The 4 Disciplines Every Artist Needs to Master

Making art is hard. Creative expression is fun and rewarding in itself, but if you want to do anything with it you have to have discipline and work at it even when it becomes difficult. I’ve found 4 disciplines that every artist needs to cultivate in order to do better work.

Let’s start at the end.

4. Knowing when to step away without giving up

With every painting I make, I reach a certain point where I hate it. It’s the worst thing I’ve ever painted and I think I’m an utter failure.

It’s usually before something clicks and it starts coming together. Now, I have tricks to get past this stage sooner or more quickly. (Usually it has to do with getting lights and darks in earlier.)

But the point is we all face this. Seth Godin has a book about this, called The Dip. The idea is that every worthy endeavor has a point where there is a decrease in drive and excitement and an increase in frustration. And it is usually right before the project really takes off. I haven’t read this book yet but it’s been on my list for a long time. (I don’t even have a copy. I need to get one!)

When this happens in the studio, this is when you should take a 20 minute break and go for a walk. This does a lot to clear your head.

As for your business, this is when you just don’t give up. Change sales tactics, maybe. Read Seth Godin.

3. Setting goals that are just beyond your reach

You have to be realistic with your goals. But you have to stretch just a little bit. And sometimes you have to look for ways to set yourself up to succeed at those goals.

For example, a friend of mine wanted to complete 200 paintings last year. In October she only had 100 paintings finished. She didn’t think there was any way she’d make her goal. However, in November, she tried the Art Every Day Month challenge. She changed her goal from 200 paintings to 200 pieces of art, and accepted small sketches as part of her goal. This pushed her past the 200-piece limit.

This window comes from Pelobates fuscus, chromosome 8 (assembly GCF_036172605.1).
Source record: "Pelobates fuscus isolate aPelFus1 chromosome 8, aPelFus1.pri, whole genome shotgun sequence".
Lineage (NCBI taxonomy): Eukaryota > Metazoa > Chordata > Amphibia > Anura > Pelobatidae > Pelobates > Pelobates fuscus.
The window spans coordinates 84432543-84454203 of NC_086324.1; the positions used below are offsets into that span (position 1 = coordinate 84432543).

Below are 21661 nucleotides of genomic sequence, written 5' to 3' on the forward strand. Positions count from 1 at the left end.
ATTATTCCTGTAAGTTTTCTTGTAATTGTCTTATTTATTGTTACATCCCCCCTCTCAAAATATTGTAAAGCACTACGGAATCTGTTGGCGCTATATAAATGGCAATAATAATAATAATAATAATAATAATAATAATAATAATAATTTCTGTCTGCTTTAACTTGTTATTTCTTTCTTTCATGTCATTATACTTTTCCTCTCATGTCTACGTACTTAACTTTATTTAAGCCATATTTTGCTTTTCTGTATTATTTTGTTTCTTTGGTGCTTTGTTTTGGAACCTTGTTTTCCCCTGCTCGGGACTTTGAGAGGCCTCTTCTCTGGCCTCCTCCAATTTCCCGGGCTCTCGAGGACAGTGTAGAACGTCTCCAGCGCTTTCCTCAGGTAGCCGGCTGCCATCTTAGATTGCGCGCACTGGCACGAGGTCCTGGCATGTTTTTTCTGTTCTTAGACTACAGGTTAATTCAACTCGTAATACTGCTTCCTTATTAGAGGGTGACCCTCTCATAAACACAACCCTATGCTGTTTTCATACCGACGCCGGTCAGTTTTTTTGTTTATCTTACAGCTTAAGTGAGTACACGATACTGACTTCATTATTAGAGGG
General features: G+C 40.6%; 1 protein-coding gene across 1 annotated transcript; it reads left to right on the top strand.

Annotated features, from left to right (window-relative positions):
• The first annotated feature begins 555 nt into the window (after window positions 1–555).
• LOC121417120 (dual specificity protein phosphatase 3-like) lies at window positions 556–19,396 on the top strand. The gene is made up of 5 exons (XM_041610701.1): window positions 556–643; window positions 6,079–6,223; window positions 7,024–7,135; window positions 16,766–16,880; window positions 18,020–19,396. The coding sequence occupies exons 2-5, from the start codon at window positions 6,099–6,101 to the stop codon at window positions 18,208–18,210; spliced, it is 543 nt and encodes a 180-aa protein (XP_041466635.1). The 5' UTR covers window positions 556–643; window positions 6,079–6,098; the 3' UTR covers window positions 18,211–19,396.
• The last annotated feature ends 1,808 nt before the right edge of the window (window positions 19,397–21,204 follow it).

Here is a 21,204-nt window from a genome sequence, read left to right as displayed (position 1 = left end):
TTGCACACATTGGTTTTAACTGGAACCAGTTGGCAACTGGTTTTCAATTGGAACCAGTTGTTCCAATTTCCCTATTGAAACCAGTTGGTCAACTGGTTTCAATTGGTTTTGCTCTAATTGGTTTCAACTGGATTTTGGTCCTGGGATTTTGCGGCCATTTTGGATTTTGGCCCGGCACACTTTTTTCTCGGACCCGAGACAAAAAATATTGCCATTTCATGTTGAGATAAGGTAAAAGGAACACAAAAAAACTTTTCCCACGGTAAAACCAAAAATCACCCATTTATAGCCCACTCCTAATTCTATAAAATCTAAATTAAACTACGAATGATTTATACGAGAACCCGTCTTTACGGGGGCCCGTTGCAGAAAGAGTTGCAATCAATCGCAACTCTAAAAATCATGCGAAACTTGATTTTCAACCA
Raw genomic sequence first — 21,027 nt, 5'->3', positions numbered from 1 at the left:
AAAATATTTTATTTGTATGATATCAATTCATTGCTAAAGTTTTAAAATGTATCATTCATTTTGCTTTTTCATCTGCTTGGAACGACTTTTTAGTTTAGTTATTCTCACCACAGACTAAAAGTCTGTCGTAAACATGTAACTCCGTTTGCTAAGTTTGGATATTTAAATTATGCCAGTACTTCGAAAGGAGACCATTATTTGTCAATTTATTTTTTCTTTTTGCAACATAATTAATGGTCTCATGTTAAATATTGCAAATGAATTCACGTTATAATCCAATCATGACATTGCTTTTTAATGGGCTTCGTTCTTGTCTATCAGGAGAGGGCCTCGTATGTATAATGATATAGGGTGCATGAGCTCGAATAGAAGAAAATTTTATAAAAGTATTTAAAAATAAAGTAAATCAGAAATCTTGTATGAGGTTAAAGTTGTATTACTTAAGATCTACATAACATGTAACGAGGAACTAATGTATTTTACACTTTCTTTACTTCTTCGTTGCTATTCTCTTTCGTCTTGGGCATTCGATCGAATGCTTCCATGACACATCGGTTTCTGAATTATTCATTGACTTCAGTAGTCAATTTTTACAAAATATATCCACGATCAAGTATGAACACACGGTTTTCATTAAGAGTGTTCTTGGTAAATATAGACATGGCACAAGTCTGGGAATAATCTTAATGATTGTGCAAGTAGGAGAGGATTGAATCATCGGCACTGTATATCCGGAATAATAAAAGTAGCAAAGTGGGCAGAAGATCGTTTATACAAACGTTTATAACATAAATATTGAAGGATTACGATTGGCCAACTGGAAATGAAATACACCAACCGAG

So put your goals just beyond your reach so you have to stretch, but allow for some flexibility in those goals.

2. Staying open to change

Making art requires a certain amount of openness. You have to understand and embrace flux, the changing nature of art. Flux comes from the Latin word for flow. So embrace the changing, flowing nature of art, your environment, your inputs, your outputs.

Art is fundamentally transformational: it changes base materials from something inert to something that changes the person who experiences it. You turn stone into a sculpture. A canvas into a painting that moves people.

Embrace this transformation and be open to possibilities. Because without change and transformation, there would be no art.

1. Showing up

The War of Art. If you want to make art, you have to show up regularly. The muse won’t come to you until you’re predictable about it, and art-making is part of your routine.

My friend Jeff Goins likes to talk about how before he got serious about writing, every third Saturday he would sit on the porch with his laptop, wait for the wind would blow just right, and then write.

After doing this for a few months he had about a hundred pages of nothing. He realized you have to show up daily and do the work. So he did just that and after several years of hard work he’s a New York Times best-selling author.

You have to show up, put in the hard work, put in a lot of effort. Consistently making a lateral drift is not a long-term strategy for producing good work. You have to put in what’s called sweat equity. It’s not easy. But it’s worth it.

It’s like what Chuck Close said:

“Inspiration is for amateurs. The rest of us just get to work.” — Chuck Close
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So what kind of disciplines have you had to cultivate for your art practice?

I’d love to know. Shoot me an email, or go on Twitter and use the hashtag #artistdisciplines so we can continue the conversation there.

Or if you’d like, just leave a comment here on the blog.